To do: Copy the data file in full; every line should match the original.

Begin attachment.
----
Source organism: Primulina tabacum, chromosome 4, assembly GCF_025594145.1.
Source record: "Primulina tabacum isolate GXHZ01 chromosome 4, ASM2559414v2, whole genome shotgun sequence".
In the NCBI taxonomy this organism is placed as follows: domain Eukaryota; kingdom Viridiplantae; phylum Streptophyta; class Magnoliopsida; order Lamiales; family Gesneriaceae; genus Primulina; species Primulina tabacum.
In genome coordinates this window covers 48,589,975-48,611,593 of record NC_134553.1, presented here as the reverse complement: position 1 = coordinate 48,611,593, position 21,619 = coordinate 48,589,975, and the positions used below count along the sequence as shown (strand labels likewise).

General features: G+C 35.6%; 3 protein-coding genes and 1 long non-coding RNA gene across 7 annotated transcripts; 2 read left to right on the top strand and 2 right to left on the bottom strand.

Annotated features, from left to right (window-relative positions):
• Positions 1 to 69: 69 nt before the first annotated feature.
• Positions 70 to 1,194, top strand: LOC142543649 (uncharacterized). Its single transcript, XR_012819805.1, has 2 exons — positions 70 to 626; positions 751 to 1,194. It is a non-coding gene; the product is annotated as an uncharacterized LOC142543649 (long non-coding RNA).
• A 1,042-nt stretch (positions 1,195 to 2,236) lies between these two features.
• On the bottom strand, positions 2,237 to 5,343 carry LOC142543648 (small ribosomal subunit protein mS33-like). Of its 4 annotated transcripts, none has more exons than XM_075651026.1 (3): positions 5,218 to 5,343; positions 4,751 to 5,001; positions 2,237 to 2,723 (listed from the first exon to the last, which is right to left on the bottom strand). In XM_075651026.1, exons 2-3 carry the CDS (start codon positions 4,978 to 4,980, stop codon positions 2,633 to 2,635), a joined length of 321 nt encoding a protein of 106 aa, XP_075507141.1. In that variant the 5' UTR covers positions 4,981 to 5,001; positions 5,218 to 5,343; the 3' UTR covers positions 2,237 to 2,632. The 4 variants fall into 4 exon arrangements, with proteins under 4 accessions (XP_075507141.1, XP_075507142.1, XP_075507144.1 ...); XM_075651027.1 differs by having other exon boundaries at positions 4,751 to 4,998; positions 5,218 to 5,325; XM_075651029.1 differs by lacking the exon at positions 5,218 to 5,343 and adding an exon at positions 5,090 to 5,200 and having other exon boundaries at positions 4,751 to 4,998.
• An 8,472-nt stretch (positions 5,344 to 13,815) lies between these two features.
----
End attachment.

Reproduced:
Source organism: Primulina tabacum, chromosome 4, assembly GCF_025594145.1.
Source record: "Primulina tabacum isolate GXHZ01 chromosome 4, ASM2559414v2, whole genome shotgun sequence".
In the NCBI taxonomy this organism is placed as follows: domain Eukaryota; kingdom Viridiplantae; phylum Streptophyta; class Magnoliopsida; order Lamiales; family Gesneriaceae; genus Primulina; species Primulina tabacum.
In genome coordinates this window covers 48,589,975-48,611,593 of record NC_134553.1, presented here as the reverse complement: position 1 = coordinate 48,611,593, position 21,619 = coordinate 48,589,975, and the positions used below count along the sequence as shown (strand labels likewise).

General features: G+C 35.6%; 3 protein-coding genes and 1 long non-coding RNA gene across 7 annotated transcripts; 2 read left to right on the top strand and 2 right to left on the bottom strand.

Annotated features, from left to right (window-relative positions):
• Positions 1 to 69: 69 nt before the first annotated feature.
• Positions 70 to 1,194, top strand: LOC142543649 (uncharacterized). Its single transcript, XR_012819805.1, has 2 exons — positions 70 to 626; positions 751 to 1,194. It is a non-coding gene; the product is annotated as an uncharacterized LOC142543649 (long non-coding RNA).
• A 1,042-nt stretch (positions 1,195 to 2,236) lies between these two features.
• On the bottom strand, positions 2,237 to 5,343 carry LOC142543648 (small ribosomal subunit protein mS33-like). Of its 4 annotated transcripts, none has more exons than XM_075651026.1 (3): positions 5,218 to 5,343; positions 4,751 to 5,001; positions 2,237 to 2,723 (listed from the first exon to the last, which is right to left on the bottom strand). In XM_075651026.1, exons 2-3 carry the CDS (start codon positions 4,978 to 4,980, stop codon positions 2,633 to 2,635), a joined length of 321 nt encoding a protein of 106 aa, XP_075507141.1. In that variant the 5' UTR covers positions 4,981 to 5,001; positions 5,218 to 5,343; the 3' UTR covers positions 2,237 to 2,632. The 4 variants fall into 4 exon arrangements, with proteins under 4 accessions (XP_075507141.1, XP_075507142.1, XP_075507144.1 ...); XM_075651027.1 differs by having other exon boundaries at positions 4,751 to 4,998; positions 5,218 to 5,325; XM_075651029.1 differs by lacking the exon at positions 5,218 to 5,343 and adding an exon at positions 5,090 to 5,200 and having other exon boundaries at positions 4,751 to 4,998.
• An 8,472-nt stretch (positions 5,344 to 13,815) lies between these two features.